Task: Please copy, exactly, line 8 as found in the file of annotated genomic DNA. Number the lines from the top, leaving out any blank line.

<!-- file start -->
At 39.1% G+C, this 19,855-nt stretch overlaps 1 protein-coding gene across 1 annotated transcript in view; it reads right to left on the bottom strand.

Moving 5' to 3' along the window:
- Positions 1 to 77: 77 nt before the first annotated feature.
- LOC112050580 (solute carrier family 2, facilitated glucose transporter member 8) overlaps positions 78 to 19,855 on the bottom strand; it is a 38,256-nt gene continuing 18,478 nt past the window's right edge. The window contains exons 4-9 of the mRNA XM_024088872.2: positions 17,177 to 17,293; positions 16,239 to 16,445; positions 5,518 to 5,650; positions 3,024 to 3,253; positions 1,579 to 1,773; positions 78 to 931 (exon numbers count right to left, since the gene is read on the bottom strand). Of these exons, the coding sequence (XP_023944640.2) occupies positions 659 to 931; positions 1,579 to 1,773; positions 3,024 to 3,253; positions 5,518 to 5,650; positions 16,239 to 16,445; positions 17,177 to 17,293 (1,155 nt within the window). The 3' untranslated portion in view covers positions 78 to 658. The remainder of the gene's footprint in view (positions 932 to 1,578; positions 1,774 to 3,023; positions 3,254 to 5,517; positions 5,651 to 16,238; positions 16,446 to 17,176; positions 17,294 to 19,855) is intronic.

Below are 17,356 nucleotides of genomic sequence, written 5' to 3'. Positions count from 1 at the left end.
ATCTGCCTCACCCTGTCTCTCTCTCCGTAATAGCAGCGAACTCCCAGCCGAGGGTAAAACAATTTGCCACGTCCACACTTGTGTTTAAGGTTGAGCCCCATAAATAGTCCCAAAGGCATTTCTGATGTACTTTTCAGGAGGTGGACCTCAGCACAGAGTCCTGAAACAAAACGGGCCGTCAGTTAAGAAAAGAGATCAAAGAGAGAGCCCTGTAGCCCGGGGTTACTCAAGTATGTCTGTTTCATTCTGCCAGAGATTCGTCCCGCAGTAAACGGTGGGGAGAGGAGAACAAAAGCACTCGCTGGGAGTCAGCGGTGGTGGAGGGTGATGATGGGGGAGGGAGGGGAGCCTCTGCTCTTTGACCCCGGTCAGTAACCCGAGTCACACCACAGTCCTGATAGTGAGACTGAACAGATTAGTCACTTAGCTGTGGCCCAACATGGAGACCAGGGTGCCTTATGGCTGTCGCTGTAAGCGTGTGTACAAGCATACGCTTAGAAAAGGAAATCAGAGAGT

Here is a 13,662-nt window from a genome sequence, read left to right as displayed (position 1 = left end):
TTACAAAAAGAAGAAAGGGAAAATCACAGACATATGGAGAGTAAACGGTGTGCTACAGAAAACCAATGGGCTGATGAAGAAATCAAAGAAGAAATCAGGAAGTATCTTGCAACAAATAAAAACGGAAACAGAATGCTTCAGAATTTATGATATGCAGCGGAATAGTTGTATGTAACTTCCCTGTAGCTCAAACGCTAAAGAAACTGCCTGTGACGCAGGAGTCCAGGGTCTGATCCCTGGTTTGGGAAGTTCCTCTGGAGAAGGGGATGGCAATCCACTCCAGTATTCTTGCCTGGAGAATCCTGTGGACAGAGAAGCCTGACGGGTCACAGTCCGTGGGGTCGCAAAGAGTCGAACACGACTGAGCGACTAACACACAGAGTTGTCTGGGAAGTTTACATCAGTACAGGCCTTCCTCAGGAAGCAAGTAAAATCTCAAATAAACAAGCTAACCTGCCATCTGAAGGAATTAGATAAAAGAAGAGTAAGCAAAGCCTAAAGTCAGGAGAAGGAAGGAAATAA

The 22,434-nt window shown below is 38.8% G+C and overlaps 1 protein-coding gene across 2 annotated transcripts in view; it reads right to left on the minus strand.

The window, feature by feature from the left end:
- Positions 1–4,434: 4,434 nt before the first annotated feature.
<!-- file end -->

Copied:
TTACAAAAAGAAGAAAGGGAAAATCACAGACATATGGAGAGTAAACGGTGTGCTACAGAAAACCAATGGGCTGATGAAGAAATCAAAGAAGAAATCAGGAAGTATCTTGCAACAAATAAAAACGGAAACAGAATGCTTCAGAATTTATGATATGCAGCGGAATAGTTGTATGTAACTTCCCTGTAGCTCAAACGCTAAAGAAACTGCCTGTGACGCAGGAGTCCAGGGTCTGATCCCTGGTTTGGGAAGTTCCTCTGGAGAAGGGGATGGCAATCCACTCCAGTATTCTTGCCTGGAGAATCCTGTGGACAGAGAAGCCTGACGGGTCACAGTCCGTGGGGTCGCAAAGAGTCGAACACGACTGAGCGACTAACACACAGAGTTGTCTGGGAAGTTTACATCAGTACAGGCCTTCCTCAGGAAGCAAGTAAAATCTCAAATAAACAAGCTAACCTGCCATCTGAAGGAATTAGATAAAAGAAGAGTAAGCAAAGCCTAAAGTCAGGAGAAGGAAGGAAATAA